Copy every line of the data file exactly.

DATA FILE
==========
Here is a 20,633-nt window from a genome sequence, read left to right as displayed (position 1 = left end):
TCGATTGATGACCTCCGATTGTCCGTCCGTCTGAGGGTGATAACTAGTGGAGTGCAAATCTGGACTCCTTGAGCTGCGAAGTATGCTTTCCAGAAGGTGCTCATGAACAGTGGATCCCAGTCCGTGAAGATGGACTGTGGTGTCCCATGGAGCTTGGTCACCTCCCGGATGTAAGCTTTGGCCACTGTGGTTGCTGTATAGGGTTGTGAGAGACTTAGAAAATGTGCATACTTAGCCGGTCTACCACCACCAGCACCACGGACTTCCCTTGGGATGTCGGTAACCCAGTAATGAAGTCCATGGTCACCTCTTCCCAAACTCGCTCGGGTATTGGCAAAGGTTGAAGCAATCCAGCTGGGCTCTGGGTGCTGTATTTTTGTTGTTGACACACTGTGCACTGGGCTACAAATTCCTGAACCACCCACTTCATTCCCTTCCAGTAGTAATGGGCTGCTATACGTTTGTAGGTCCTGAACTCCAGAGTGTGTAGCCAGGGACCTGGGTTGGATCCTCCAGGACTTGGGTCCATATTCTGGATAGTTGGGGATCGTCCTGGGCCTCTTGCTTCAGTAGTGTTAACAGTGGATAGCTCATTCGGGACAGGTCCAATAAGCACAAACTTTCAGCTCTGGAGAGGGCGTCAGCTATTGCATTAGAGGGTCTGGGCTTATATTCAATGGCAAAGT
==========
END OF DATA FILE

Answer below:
Here is a 20,633-nt window from a genome sequence, read left to right as displayed (position 1 = left end):
TCGATTGATGACCTCCGATTGTCCGTCCGTCTGAGGGTGATAACTAGTGGAGTGCAAATCTGGACTCCTTGAGCTGCGAAGTATGCTTTCCAGAAGGTGCTCATGAACAGTGGATCCCAGTCCGTGAAGATGGACTGTGGTGTCCCATGGAGCTTGGTCACCTCCCGGATGTAAGCTTTGGCCACTGTGGTTGCTGTATAGGGTTGTGAGAGACTTAGAAAATGTGCATACTTAGCCGGTCTACCACCACCAGCACCACGGACTTCCCTTGGGATGTCGGTAACCCAGTAATGAAGTCCATGGTCACCTCTTCCCAAACTCGCTCGGGTATTGGCAAAGGTTGAAGCAATCCAGCTGGGCTCTGGGTGCTGTATTTTTGTTGTTGACACACTGTGCACTGGGCTACAAATTCCTGAACCACCCACTTCATTCCCTTCCAGTAGTAATGGGCTGCTATACGTTTGTAGGTCCTGAACTCCAGAGTGTGTAGCCAGGGACCTGGGTTGGATCCTCCAGGACTTGGGTCCATATTCTGGATAGTTGGGGATCGTCCTGGGCCTCTTGCTTCAGTAGTGTTAACAGTGGATAGCTCATTCGGGACAGGTCCAATAAGCACAAACTTTCAGCTCTGGAGAGGGCGTCAGCTATTGCATTAGAGGGTCTGGGCTTATATTCAATGGCAAAGT